Re: [Videolib] protest music

Jessica Rosner (jrosner@kino.com)
Thu, 27 Jul 2006 11:26:26 -0400

Actually it is flat out illegal , no better or worse than buying or using a
pirate dupe of a feature film. The off air rules are if anything more
specific on this and clearly state that you can only use something off air
for Either 30 or 60 days ( I forget which). I think EVEN Gary will agree on
this one because there is no grey area on this

The ONLY thing the guy is right about is that there is ZERO chance
PBS would give him permission to use it. I don't know of any MAJOR
Rights holder that would, though I think some independent folks might
Image to to contrary PBS is NOT noted for its generosity in this area

One extra bit of irony is that it very well could be that it is not
been released because they could not afford to clear the music as that
is really, really expensive

Anyway cope with the guy as best you can but again this is not
A tough one, off air copies ARE illegal after the first period of use

On 7/27/06 11:02 AM, "M. Claire Stewart" <claire-stewart@northwestern.edu>
wrote:

> How does this violate copyright? I agree that, generally speaking,
> you don't want to go making permanent libraries of off-air
> recordings. But if you have a faculty member who is legitimately
> using this for teaching, isn't the problem rather that this use
> pushes the boundaries of what may be generally accepted as guidelines
> for use of off-air recordings and/or repetitive use for reserves?
>
> If so, maybe you could make an exception, since the case is
> compelling, and it sounds as though you've looked and cannot find the
> item available for purchase. My feeling is that guidelines are there
> to create "no brainers" and when there is a case that exceeds the
> guidelines, it doesn't mean the use can't be supported, but rather
> that a more in-depth evaluation is necessary.
>
> Claire
>
>> Dear Vid Libbers,
>>
>> I have an instructor who insists on putting an item on reserve that
>> violates copyright. I have offered his mother options (like getting a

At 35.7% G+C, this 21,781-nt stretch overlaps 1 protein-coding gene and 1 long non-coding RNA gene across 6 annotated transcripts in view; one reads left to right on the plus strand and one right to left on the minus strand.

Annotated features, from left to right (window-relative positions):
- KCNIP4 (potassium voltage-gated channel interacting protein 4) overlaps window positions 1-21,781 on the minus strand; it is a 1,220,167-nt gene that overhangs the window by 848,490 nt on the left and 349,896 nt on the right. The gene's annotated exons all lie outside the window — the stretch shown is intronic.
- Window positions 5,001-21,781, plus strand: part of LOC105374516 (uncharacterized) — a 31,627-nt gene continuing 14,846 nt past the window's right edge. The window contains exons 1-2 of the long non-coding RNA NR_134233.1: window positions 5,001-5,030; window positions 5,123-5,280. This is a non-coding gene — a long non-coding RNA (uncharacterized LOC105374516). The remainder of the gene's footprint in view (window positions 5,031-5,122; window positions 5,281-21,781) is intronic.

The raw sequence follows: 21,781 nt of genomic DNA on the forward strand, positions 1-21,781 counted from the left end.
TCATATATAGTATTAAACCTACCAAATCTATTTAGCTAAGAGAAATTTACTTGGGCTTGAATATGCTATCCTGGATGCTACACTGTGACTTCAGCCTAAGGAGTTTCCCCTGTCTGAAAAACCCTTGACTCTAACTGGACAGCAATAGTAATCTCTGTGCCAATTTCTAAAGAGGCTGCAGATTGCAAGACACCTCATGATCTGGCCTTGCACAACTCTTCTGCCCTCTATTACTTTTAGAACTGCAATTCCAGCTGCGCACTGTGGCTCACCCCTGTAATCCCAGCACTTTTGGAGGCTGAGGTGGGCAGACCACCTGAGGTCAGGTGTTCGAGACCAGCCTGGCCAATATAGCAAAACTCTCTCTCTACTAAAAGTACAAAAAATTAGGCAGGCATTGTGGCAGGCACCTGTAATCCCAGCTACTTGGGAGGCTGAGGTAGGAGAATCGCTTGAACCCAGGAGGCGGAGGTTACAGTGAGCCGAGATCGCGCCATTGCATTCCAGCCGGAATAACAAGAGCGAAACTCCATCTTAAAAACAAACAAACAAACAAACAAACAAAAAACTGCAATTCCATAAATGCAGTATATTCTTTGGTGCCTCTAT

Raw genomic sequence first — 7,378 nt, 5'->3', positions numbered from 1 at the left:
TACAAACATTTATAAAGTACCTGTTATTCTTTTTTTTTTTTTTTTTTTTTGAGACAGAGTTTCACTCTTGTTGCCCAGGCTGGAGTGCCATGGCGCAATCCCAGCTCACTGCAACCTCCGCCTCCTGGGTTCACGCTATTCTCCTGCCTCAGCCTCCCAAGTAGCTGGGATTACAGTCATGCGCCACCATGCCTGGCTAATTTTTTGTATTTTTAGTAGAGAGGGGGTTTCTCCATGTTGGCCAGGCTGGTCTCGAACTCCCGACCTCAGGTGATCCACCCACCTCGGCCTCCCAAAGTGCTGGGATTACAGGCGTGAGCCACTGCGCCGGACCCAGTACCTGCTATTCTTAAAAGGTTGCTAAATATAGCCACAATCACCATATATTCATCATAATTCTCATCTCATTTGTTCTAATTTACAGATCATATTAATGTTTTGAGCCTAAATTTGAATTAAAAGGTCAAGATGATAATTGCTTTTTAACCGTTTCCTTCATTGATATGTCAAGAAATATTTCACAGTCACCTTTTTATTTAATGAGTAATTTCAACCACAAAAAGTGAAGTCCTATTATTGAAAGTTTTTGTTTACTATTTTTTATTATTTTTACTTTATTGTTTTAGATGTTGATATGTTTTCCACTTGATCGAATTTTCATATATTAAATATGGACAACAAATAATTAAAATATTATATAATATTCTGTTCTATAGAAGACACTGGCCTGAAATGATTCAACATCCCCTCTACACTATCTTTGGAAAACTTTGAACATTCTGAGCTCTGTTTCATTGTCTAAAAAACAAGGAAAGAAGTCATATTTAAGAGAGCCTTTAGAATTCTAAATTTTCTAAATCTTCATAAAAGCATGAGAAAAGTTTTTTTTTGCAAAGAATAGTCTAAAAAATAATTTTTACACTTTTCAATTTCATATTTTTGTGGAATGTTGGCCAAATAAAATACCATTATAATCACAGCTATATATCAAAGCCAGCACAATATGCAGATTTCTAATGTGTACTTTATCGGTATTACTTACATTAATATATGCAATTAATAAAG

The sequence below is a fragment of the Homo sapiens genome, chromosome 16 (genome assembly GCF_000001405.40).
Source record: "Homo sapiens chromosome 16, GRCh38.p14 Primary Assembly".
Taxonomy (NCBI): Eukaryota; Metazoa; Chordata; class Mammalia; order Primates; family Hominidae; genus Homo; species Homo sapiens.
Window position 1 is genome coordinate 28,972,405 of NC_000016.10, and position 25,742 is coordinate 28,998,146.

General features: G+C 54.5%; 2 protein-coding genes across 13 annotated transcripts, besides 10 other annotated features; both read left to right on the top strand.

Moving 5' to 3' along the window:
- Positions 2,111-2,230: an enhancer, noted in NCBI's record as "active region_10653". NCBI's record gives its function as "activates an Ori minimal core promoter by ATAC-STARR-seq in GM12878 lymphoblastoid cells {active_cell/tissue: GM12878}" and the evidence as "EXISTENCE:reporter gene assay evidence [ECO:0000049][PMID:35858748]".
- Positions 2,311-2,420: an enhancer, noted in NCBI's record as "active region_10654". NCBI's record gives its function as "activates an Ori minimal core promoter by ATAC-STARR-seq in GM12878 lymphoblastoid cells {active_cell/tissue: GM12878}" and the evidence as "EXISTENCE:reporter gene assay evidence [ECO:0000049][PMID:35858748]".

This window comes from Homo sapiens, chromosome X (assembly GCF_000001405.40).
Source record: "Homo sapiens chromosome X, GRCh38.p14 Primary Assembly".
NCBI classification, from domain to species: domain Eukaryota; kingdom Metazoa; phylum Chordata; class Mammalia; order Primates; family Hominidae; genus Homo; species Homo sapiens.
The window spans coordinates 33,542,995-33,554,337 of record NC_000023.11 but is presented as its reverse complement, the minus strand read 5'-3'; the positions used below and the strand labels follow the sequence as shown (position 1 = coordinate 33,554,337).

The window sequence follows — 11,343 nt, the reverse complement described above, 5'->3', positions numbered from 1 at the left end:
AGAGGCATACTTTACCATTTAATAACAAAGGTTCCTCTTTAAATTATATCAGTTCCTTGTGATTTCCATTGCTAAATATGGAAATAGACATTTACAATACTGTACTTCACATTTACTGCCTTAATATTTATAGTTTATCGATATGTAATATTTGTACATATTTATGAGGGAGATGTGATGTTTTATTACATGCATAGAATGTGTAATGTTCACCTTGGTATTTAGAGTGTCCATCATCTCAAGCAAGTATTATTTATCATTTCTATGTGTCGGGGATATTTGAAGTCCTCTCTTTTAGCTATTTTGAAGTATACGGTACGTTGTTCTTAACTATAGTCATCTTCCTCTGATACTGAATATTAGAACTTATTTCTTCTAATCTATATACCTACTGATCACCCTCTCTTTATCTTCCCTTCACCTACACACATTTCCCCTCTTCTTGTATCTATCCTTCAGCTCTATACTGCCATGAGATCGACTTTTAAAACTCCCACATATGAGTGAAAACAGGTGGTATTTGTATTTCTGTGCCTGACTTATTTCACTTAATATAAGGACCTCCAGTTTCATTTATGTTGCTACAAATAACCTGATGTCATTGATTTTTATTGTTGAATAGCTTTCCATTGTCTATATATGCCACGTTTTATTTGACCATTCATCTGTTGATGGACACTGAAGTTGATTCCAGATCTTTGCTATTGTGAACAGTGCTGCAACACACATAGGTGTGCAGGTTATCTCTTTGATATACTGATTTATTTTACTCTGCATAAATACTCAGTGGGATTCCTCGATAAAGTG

>> legit item to replace, writing to get permission, updating his tired
>> class/syllabus) but he claims that there are no other videos like this
>> one that he taped from the TV years ago. I would love to stump him and
>> get as good if not a better title.
>>
>> The original show was "Get Up, Stand Up", a PBS production. The basic
>> topic is protest music or music that accompanies social change movements
>> or the intersection of music and protest - you get the picture. I think
>> that a great punk music documentary fits the bill quite well, but
>> something tells me that the instructor wants something exactly like "Get
>> Up, Stand Up" and nothing else.
>>
>> (His point is that he should be allowed to put this taped-from-TV
>> thing on reserve indefinitely because (a) he has before and (b) he needs
>> it for his class. Hardly compelling, I know but I would like to get him
>> a legit replacement so as to put an end to the two semester long
>> wrangle. Apparently he has a crystal ball too and can see that PBS would
>> never give him permission to have it on reserve or show it.)
>>
>> Could you all suggest some titles, especially if you are familiar with
>> Get Up, Stand Up?
>>
>> Thanks,
>> Ciara
>> VIDEOLIB is intended to encourage the broad and lively discussion of
>> issues relating to the selection, evaluation,
>> acquisition,bibliographic control, preservation, and use of current
>> and evolving video formats in libraries and related institutions. It
>> is hoped that the list will serve as an effective working tool for
>> video librarians, as well as a channel of communication between
>> libraries,educational institutions, and video producers and
>> distributors.
>

Proud Resident of a BLUE STATE

Jessica Rosner
Kino International
333 W 39th St. 503
NY NY 10018
jrosner@kino.com
212-629-6880

VIDEOLIB is intended to encourage the broad and lively discussion of issues relating to the selection, evaluation, acquisition,bibliographic control, preservation, and use of current and evolving video formats in libraries and related institutions. It is hoped that the list will serve as an effective working tool for video librarians, as well as a channel of communication between libraries,educational institutions, and video producers and distributors.